where D comprises a trivalent donor ion (e.g., Bi, Sb, Y, La, Ce, Pr, Nd, Sm, Gd, Tb, Dy, Ho, and Er or a combination thereof) and A comprises a univalent acceptor ion (e.g., K, Na or a combination thereof). Once again, the values for the compositional ratios given in Table 1 apply.

The nominal compositional formula for a fourth preferred embodiment material is given as

(Bab,Srb,Cac)1-y Ay Ti1-x Dx O3 

where D comprises a pentavalent donor ion (e.g., Nb, Ta, or a combination thereof) and A comprises a univalent acceptor ion (e.g., K, Na or a combination thereof). Yet once again, the values for the compositional ratios given in Table 1 apply.

It is noted that the preceding formulas for the four listed embodiments do not comprehend a balance of electrical charge if x and y are not equal. Since x and y are generally different (usually x>y), charge compensation must occur by formation of ionic vacancies on the Ba and/or the Ti sub-lattice(s). For the first embodiment example (i.e., trivalent donors on the Ba-site and trivalent acceptors on the Ti-site), assuming that x>y and compensation occurs on the Ba sub-lattice, the formula taking into account charge compensation would be:

 (Baa,Srb,Cac)1-x Dx V.sub.(x-y)/2 ! Ti1-y Ay !O3 

since the difference in ionic charge substitution is (x-y) and one barium vacancy (V) can compensate a charge difference of 2 (Ba has a valence of 2). If the compensation occurred on the Ti site, (x-y)/4 vacancies would be required. In the present invention, it is typically desired that x>y, otherwise compensation could occur on the oxygen sub-lattice.

It can be seen that including the charge compensation leads to a plethora of different formulas, depending on the assumptions. It is therefore assumed that the nominal formulas given for the first four preferred embodiments encompass the variations which can be achieved to obtain charge compensation as described herein.

In an experiment, material with the nominal composition

(Ba0.66,Sr0.34,Dy0.01 Ti1.009 Mn0.001 O3.03

was prepared. The material was made by combining constituents in a solution, then the solution was calcined in bulk, ground, pressed, then sintered. The resulting ceramic density was at least 95% of theoretical density. The ceramic material was then mechanically polished and thinned to 250 μm thickness. Metallization was applied to form test capacitors.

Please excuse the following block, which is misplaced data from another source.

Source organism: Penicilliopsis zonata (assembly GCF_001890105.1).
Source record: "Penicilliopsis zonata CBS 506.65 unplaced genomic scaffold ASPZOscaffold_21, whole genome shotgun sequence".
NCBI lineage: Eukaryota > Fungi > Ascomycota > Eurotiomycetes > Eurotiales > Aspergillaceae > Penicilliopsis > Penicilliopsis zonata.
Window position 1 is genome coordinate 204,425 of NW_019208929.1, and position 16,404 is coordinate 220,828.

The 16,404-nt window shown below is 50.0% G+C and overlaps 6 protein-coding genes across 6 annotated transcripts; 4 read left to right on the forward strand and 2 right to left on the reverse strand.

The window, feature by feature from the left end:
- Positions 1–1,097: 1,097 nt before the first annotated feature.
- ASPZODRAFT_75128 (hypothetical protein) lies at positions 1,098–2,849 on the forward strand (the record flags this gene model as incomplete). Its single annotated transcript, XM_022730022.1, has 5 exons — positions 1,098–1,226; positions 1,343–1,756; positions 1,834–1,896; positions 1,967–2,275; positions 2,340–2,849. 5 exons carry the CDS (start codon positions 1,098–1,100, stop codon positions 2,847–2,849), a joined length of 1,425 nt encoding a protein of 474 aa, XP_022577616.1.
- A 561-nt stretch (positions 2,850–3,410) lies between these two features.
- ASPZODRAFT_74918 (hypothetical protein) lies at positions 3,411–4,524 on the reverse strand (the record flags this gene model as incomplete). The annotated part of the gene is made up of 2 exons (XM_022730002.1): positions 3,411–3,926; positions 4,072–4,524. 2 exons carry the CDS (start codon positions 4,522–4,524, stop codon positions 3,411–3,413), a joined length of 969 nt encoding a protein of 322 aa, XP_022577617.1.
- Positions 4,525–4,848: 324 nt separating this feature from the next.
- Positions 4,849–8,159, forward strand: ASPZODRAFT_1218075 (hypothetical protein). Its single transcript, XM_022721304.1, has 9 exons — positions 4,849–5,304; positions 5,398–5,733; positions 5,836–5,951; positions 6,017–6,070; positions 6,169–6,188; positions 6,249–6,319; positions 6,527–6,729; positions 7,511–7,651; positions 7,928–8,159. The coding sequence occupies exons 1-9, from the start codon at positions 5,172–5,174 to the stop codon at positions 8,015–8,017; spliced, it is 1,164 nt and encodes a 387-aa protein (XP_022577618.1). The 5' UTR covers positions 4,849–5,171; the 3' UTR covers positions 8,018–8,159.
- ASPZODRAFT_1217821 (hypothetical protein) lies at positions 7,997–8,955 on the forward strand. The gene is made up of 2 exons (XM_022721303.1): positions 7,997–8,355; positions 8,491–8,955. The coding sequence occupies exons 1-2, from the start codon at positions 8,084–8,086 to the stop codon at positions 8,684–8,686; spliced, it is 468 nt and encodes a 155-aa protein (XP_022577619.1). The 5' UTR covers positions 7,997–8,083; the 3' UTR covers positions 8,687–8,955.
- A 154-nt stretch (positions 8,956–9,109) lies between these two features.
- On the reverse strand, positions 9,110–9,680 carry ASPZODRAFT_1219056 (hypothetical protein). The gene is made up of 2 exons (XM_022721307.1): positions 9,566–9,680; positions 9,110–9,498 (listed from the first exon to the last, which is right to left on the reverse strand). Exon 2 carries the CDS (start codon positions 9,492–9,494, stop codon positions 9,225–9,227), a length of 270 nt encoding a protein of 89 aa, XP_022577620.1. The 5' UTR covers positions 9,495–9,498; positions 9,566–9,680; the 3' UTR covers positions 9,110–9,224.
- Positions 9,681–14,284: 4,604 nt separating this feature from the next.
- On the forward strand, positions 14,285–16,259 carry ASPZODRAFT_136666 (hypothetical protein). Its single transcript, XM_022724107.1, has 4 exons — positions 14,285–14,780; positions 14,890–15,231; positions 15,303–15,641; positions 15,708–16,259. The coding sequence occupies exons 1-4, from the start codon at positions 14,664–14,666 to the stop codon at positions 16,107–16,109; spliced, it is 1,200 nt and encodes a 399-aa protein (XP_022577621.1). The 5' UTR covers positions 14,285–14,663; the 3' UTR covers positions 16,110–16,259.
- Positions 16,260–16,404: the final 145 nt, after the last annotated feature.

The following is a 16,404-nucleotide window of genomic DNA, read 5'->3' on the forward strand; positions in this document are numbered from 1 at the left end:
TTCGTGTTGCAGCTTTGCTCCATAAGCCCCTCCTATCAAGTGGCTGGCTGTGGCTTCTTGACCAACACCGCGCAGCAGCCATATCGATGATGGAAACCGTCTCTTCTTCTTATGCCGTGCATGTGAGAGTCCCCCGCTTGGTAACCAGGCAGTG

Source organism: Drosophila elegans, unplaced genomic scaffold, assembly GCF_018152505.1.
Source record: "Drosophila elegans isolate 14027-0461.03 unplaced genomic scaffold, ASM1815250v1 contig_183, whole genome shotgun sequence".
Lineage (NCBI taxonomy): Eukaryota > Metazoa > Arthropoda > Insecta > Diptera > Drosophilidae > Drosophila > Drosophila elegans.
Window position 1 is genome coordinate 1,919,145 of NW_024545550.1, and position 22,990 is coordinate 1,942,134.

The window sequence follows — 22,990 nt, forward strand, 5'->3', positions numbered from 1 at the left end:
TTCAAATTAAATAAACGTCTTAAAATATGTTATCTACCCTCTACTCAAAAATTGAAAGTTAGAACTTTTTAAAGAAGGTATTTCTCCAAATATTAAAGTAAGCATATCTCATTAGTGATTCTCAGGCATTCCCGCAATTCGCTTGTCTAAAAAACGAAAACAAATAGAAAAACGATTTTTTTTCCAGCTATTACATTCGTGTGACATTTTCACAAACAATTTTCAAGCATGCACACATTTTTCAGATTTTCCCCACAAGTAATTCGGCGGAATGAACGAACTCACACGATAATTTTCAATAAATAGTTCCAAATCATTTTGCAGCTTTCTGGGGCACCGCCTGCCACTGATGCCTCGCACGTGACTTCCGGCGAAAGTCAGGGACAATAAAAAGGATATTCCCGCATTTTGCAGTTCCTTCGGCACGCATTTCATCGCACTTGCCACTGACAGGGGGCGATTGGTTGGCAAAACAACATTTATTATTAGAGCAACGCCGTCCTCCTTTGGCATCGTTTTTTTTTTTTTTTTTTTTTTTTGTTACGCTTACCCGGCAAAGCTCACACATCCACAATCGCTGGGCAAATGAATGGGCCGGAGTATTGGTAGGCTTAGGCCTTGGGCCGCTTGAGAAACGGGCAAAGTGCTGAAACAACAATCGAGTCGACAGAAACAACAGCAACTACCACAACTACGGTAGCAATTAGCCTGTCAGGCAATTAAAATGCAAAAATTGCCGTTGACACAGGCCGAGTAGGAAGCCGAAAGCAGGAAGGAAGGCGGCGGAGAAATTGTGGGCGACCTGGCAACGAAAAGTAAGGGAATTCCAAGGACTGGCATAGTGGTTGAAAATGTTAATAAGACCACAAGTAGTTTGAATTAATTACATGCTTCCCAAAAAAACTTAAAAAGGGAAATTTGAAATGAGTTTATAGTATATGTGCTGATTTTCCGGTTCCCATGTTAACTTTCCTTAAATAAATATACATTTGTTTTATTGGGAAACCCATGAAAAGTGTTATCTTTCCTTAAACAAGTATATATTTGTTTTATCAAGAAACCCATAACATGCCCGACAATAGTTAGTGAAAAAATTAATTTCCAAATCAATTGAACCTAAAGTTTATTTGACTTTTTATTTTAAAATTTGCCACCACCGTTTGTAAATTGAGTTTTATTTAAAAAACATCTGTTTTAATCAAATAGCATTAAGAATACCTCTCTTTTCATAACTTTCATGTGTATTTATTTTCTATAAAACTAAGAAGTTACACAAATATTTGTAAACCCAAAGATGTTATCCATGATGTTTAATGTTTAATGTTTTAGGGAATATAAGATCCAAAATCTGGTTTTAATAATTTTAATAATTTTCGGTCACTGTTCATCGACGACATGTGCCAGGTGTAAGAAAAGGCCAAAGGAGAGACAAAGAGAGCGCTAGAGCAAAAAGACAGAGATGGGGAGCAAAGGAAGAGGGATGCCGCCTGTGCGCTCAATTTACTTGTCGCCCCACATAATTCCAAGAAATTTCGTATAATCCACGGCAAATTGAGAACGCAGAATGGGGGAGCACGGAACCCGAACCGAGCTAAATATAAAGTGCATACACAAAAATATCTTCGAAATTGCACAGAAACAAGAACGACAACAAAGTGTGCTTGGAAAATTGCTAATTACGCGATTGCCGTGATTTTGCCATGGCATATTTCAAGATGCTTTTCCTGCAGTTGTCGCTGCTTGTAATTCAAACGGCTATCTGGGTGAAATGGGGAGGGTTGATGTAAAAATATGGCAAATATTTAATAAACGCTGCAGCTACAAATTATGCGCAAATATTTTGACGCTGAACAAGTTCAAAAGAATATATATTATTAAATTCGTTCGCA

The average grain size of this material was 0.5 μm as measured by the line intercept method. The peak dielectric constant (the dielectric constant at the Curie temperature) was greater than 10,000, and varied rapidly with respect to temperature (i.e. this material exhibited good pyroelectric properties). This behavior indicates that the pyroelectric critical grain size of this material is less than 0.5 μm.

A few preferred embodiments have been described in detail hereinabove. It is to be understood that the scope of the invention also comprehends embodiments different from those described, yet within the scope of the claims. For example, many perovskite materials also exhibit piezoelectric properties which make them useful in miniature mechanical devices, sensors, and standing acoustic wave (SAW) devices. The effects and advantages of donor doping of these materials apply equally well to piezoelectric applications.

Internal and external connections can be ohmic, capacitive, direct or indirect, via intervening circuits or otherwise. Implementation is contemplated in discrete components or fully integrated circuits in silicon, gallium arsenide, or other electronic materials families, as well as in optical-based or other technology-based forms and embodiments.

While this invention has been described with reference to illustrative embodiments, this description is not intended to be construed in a limiting sense. Various modifications and combinations of the illustrative embodiments, as well as other embodiments of the invention, will be apparent to persons skilled in the art upon reference to the description. It is therefore intended that the appended claims encompass any such modifications or embodiments.

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Referenced by
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US9274004Mar 24, 2014Mar 1, 2016Seiko Epson CorporationInfrared sensor and heat sensing element
EP2784459A1 *Mar 19, 2014Oct 1, 2014Seiko Epson CorporationInfrared sensor and heat sensing element
Classifications
U.S. Classification428/469, 428/697, 428/702, 428/689, 428/701, 428/472
International ClassificationC04B35/465
Cooperative ClassificationC04B35/465
European ClassificationC04B35/465